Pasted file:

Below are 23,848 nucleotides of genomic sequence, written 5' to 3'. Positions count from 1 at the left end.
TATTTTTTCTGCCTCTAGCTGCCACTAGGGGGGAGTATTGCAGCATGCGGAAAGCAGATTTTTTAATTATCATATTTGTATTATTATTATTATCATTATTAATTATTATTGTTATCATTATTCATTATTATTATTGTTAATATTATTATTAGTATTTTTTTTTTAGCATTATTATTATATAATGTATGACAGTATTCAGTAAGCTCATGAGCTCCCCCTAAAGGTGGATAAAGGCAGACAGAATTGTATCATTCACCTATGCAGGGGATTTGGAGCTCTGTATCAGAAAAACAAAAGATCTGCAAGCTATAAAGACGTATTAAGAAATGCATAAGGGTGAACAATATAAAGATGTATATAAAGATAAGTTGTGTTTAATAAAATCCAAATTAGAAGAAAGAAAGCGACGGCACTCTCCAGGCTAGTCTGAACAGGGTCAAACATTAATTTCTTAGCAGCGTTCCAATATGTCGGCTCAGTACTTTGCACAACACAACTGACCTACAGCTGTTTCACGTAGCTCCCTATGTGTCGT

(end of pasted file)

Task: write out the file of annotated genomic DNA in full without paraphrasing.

Below are 23,848 nucleotides of genomic sequence, written 5' to 3'. Positions count from 1 at the left end.
TATTTTTTCTGCCTCTAGCTGCCACTAGGGGGGAGTATTGCAGCATGCGGAAAGCAGATTTTTTAATTATCATATTTGTATTATTATTATTATCATTATTAATTATTATTGTTATCATTATTCATTATTATTATTGTTAATATTATTATTAGTATTTTTTTTTTAGCATTATTATTATATAATGTATGACAGTATTCAGTAAGCTCATGAGCTCCCCCTAAAGGTGGATAAAGGCAGACAGAATTGTATCATTCACCTATGCAGGGGATTTGGAGCTCTGTATCAGAAAAACAAAAGATCTGCAAGCTATAAAGACGTATTAAGAAATGCATAAGGGTGAACAATATAAAGATGTATATAAAGATAAGTTGTGTTTAATAAAATCCAAATTAGAAGAAAGAAAGCGACGGCACTCTCCAGGCTAGTCTGAACAGGGTCAAACATTAATTTCTTAGCAGCGTTCCAATATGTCGGCTCAGTACTTTGCACAACACAACTGACCTACAGCTGTTTCACGTAGCTCCCTATGTGTCGT